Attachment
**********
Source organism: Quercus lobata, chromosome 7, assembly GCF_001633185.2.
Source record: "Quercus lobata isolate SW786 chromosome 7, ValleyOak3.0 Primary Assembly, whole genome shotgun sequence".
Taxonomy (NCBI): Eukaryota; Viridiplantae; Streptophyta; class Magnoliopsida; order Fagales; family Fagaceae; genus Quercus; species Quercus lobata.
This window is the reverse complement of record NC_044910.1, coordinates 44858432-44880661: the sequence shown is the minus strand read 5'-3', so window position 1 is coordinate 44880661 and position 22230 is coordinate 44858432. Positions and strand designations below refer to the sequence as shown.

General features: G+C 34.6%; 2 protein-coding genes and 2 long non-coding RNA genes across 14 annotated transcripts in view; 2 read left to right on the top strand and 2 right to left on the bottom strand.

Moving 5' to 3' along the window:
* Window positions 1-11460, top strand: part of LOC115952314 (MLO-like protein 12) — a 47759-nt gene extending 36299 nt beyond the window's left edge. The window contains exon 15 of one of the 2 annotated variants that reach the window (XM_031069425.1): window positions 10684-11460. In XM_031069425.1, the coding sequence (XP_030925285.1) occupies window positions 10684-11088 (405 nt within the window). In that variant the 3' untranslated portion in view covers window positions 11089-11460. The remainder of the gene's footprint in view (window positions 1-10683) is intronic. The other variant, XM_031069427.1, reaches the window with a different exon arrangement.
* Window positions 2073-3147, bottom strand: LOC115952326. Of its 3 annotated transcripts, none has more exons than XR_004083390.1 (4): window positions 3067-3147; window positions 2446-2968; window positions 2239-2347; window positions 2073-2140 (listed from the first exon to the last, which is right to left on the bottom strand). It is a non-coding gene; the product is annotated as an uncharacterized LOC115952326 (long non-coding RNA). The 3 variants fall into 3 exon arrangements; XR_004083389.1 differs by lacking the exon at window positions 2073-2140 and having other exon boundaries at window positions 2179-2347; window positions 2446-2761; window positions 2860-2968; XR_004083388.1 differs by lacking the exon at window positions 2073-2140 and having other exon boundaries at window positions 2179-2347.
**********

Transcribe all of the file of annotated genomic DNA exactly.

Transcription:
Source organism: Quercus lobata, chromosome 7, assembly GCF_001633185.2.
Source record: "Quercus lobata isolate SW786 chromosome 7, ValleyOak3.0 Primary Assembly, whole genome shotgun sequence".
Taxonomy (NCBI): Eukaryota; Viridiplantae; Streptophyta; class Magnoliopsida; order Fagales; family Fagaceae; genus Quercus; species Quercus lobata.
This window is the reverse complement of record NC_044910.1, coordinates 44858432-44880661: the sequence shown is the minus strand read 5'-3', so window position 1 is coordinate 44880661 and position 22230 is coordinate 44858432. Positions and strand designations below refer to the sequence as shown.

General features: G+C 34.6%; 2 protein-coding genes and 2 long non-coding RNA genes across 14 annotated transcripts in view; 2 read left to right on the top strand and 2 right to left on the bottom strand.

Moving 5' to 3' along the window:
* Window positions 1-11460, top strand: part of LOC115952314 (MLO-like protein 12) — a 47759-nt gene extending 36299 nt beyond the window's left edge. The window contains exon 15 of one of the 2 annotated variants that reach the window (XM_031069425.1): window positions 10684-11460. In XM_031069425.1, the coding sequence (XP_030925285.1) occupies window positions 10684-11088 (405 nt within the window). In that variant the 3' untranslated portion in view covers window positions 11089-11460. The remainder of the gene's footprint in view (window positions 1-10683) is intronic. The other variant, XM_031069427.1, reaches the window with a different exon arrangement.
* Window positions 2073-3147, bottom strand: LOC115952326. Of its 3 annotated transcripts, none has more exons than XR_004083390.1 (4): window positions 3067-3147; window positions 2446-2968; window positions 2239-2347; window positions 2073-2140 (listed from the first exon to the last, which is right to left on the bottom strand). It is a non-coding gene; the product is annotated as an uncharacterized LOC115952326 (long non-coding RNA). The 3 variants fall into 3 exon arrangements; XR_004083389.1 differs by lacking the exon at window positions 2073-2140 and having other exon boundaries at window positions 2179-2347; window positions 2446-2761; window positions 2860-2968; XR_004083388.1 differs by lacking the exon at window positions 2073-2140 and having other exon boundaries at window positions 2179-2347.